A major work from the Austrian painter Gustav Klimt has returned to Vienna where it will be shown in its homeland for the first time in nearly 60 years, after museum officials pieced together its tumultuous history.
“Water Serpents II,” which depicts nymphs grappling with a red serpent, was completed in 1907 during Klimt’s so-called golden period, when he embraced the gold-leaf techniques he is known for today.
But unlike many of his other works it has rarely been seen, last exhibited in the Austrian capital in 1964 before falling into obscurity.
The painting was originally purchased by the Steiners, an Austrian art collecting family, and was looted by the Nazis after Germany annexed Austria in 1938 and Jenny Steiner fled the country.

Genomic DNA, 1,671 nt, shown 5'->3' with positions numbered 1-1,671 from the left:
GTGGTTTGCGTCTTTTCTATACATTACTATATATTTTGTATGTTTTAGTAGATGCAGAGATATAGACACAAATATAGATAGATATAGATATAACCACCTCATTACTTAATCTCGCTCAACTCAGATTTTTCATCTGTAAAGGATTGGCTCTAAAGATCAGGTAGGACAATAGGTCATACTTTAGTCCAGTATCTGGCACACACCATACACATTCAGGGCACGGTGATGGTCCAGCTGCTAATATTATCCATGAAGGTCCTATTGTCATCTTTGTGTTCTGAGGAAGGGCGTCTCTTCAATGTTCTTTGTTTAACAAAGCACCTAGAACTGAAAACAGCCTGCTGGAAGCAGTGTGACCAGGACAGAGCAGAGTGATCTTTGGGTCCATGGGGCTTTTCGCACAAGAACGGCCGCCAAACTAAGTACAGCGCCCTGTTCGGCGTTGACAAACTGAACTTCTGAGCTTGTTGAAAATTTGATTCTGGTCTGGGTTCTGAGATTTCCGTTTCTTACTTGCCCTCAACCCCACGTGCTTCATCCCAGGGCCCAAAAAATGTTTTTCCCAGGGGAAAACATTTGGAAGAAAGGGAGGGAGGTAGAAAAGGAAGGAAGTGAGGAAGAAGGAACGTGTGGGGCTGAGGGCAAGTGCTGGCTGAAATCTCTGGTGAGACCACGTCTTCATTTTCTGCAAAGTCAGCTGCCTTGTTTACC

It was later purchased by the Austrian film director Gustav Ucicky, Klimt’s “illegitimate son”, according to Markus Fellinger, curator of the new exhibition at the Belvedere Museum.
Ucicky’s widow is said to have exhibited the painting in 1964, and since then it had largely been kept from public view, Fellinger told AFP.
But it re-emerged in 2013 when the widow surprised the art world by agreeing to sell it the Russian oligarch Dmitry Rybolovlev, president of the AS Monaco football club, for $112 million.
Rybolovlev then sold it two years later to its current owner, the HomeArt collection founded in Hong Kong by Rosaline Wong.
The Belvedere, working with the Van Gogh Museum in Amsterdam, was able to borrow “Water Serpents II” as they put together a show on the artists and works that inspired Klimt.
Unable to finance the six-figure sum required to insure the work, the Belvedere offered instead its restoration expertise to include it in the show that opens Friday and runs through May 29.